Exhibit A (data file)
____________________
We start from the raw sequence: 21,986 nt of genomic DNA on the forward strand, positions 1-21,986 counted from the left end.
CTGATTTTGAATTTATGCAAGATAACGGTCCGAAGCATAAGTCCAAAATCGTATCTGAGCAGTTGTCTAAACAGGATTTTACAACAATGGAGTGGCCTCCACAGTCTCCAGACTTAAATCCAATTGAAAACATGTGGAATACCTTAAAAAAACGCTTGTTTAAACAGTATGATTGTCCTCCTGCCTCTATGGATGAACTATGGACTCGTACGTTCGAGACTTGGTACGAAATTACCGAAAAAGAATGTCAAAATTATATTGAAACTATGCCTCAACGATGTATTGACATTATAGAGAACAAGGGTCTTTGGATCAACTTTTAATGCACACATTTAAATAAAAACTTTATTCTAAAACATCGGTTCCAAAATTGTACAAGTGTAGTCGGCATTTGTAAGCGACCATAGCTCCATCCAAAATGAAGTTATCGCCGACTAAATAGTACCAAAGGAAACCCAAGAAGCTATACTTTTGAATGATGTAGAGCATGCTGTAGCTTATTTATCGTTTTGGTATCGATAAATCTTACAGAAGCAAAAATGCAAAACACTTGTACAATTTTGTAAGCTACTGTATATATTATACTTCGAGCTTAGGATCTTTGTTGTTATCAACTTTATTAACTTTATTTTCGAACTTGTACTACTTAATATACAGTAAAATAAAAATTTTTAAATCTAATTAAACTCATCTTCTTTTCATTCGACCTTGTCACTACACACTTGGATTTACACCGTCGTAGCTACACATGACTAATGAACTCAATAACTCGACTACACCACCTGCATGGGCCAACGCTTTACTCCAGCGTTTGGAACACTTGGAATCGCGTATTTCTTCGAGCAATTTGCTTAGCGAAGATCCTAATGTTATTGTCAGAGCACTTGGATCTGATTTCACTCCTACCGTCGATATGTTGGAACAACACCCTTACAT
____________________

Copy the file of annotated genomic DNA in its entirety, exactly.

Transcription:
We start from the raw sequence: 21,986 nt of genomic DNA on the forward strand, positions 1-21,986 counted from the left end.
CTGATTTTGAATTTATGCAAGATAACGGTCCGAAGCATAAGTCCAAAATCGTATCTGAGCAGTTGTCTAAACAGGATTTTACAACAATGGAGTGGCCTCCACAGTCTCCAGACTTAAATCCAATTGAAAACATGTGGAATACCTTAAAAAAACGCTTGTTTAAACAGTATGATTGTCCTCCTGCCTCTATGGATGAACTATGGACTCGTACGTTCGAGACTTGGTACGAAATTACCGAAAAAGAATGTCAAAATTATATTGAAACTATGCCTCAACGATGTATTGACATTATAGAGAACAAGGGTCTTTGGATCAACTTTTAATGCACACATTTAAATAAAAACTTTATTCTAAAACATCGGTTCCAAAATTGTACAAGTGTAGTCGGCATTTGTAAGCGACCATAGCTCCATCCAAAATGAAGTTATCGCCGACTAAATAGTACCAAAGGAAACCCAAGAAGCTATACTTTTGAATGATGTAGAGCATGCTGTAGCTTATTTATCGTTTTGGTATCGATAAATCTTACAGAAGCAAAAATGCAAAACACTTGTACAATTTTGTAAGCTACTGTATATATTATACTTCGAGCTTAGGATCTTTGTTGTTATCAACTTTATTAACTTTATTTTCGAACTTGTACTACTTAATATACAGTAAAATAAAAATTTTTAAATCTAATTAAACTCATCTTCTTTTCATTCGACCTTGTCACTACACACTTGGATTTACACCGTCGTAGCTACACATGACTAATGAACTCAATAACTCGACTACACCACCTGCATGGGCCAACGCTTTACTCCAGCGTTTGGAACACTTGGAATCGCGTATTTCTTCGAGCAATTTGCTTAGCGAAGATCCTAATGTTATTGTCAGAGCACTTGGATCTGATTTCACTCCTACCGTCGATATGTTGGAACAACACCCTTACAT